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Hidden dangers in Biblical texts;Letter

I felt compelled to express my disquiet at the ideas reported in the article "Spreading the gospel of literacy" (TES, May 7).

The emphasis upon one text, namely the Bible, serves to highlight the fact that, in practice, teachers are being expected to give priority to Christianity. While the 1988 Education Reform Act does require more time to be devoted to Christianity, it is often misconstrued as having to give the religion a greater status than the other faiths practised in Britain.

I also question whether the literacy hour provides opportunities for quality religious education. Research I conducted last year suggested that the framework in which children are allowed to explore texts does not allow for genuine debate and discussion about the implications of the story. Children need opportunities to discuss and relate texts to their own life experiences and world views.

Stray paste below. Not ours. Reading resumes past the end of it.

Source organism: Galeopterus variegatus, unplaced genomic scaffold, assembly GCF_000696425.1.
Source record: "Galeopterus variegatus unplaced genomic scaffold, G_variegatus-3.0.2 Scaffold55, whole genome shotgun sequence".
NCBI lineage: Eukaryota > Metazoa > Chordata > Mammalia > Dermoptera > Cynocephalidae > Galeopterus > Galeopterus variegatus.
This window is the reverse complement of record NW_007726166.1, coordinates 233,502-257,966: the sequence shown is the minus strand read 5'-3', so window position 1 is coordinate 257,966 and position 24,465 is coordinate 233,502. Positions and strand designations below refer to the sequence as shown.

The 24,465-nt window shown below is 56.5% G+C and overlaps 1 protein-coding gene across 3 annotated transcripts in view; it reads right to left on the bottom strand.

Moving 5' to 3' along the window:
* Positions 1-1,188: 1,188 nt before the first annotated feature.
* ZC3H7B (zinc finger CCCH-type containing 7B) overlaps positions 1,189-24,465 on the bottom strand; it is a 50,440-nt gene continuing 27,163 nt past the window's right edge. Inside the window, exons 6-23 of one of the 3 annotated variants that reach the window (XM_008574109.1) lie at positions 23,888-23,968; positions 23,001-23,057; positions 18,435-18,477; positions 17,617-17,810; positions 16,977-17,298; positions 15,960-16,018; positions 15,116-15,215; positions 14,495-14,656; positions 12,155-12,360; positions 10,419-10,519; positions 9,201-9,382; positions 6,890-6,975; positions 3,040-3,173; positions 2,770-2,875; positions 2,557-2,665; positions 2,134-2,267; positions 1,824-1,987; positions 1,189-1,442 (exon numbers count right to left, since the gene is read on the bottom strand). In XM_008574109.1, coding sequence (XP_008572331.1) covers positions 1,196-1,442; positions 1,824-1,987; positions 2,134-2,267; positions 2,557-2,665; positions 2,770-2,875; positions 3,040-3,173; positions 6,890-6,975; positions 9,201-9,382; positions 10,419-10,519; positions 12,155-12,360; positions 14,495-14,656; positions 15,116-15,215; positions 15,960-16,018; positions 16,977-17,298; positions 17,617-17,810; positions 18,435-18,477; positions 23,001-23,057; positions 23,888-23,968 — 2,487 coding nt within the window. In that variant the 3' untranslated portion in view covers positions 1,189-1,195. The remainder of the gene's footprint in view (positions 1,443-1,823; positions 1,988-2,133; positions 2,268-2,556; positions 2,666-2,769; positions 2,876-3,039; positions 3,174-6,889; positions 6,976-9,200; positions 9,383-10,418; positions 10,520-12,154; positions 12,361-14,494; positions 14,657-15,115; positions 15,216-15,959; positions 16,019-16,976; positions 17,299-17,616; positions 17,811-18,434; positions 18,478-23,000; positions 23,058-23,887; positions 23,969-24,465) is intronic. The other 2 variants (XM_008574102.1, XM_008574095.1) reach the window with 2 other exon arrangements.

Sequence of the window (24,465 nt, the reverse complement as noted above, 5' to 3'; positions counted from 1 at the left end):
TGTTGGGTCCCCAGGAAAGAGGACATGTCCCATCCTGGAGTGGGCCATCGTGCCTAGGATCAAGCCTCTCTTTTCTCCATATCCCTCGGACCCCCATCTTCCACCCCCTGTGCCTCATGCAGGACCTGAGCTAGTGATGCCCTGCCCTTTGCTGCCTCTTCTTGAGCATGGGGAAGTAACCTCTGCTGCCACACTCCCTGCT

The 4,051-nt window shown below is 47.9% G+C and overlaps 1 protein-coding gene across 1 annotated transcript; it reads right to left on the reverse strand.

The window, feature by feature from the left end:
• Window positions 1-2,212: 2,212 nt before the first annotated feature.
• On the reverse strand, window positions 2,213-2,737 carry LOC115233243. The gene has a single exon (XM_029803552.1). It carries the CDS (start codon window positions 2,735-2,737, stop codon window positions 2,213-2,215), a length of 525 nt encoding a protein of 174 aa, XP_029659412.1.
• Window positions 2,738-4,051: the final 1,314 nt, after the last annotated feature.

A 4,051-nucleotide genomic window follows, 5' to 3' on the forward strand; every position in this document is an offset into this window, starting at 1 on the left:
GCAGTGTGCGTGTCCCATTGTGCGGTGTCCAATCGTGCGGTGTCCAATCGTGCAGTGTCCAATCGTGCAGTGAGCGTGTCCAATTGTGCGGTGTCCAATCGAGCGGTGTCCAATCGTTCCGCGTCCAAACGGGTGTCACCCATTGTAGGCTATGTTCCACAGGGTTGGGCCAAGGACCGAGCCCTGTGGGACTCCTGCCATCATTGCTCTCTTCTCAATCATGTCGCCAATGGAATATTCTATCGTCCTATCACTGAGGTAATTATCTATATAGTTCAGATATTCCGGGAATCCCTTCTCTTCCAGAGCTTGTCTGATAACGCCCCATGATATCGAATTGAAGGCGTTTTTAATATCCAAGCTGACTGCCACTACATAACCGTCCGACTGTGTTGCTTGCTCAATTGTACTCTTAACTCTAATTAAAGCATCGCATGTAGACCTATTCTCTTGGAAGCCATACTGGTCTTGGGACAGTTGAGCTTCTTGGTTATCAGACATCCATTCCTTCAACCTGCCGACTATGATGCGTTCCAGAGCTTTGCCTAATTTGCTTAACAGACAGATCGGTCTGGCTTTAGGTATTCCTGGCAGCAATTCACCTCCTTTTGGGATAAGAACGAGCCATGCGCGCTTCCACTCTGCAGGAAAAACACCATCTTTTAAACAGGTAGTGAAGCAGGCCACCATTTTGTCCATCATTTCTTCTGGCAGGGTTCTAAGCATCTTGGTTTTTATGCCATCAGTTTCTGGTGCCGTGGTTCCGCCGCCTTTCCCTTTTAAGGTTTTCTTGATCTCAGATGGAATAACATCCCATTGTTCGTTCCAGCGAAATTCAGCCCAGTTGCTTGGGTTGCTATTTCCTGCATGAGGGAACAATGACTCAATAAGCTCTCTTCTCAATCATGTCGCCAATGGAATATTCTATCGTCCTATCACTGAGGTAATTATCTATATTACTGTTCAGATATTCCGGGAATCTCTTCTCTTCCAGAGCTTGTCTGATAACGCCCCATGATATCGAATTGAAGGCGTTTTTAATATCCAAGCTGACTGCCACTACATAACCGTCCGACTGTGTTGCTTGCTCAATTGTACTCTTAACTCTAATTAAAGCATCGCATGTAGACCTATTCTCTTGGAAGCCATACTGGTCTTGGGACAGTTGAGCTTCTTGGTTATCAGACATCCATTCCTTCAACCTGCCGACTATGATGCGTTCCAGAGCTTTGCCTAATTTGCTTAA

I am sure Margaret Cooling would not wish to exclude the richness of, for example, stories in the Bhagavad Gita. Neither am I suggesting that the Bible should be excluded - far from it. Nonetheless I feel such ideas are in danger of promoting an "exclusive" rather than "inclusive" curriculum.

Sue Kendall, Lecturer in primary religious education, Goldsmiths' College, University of London

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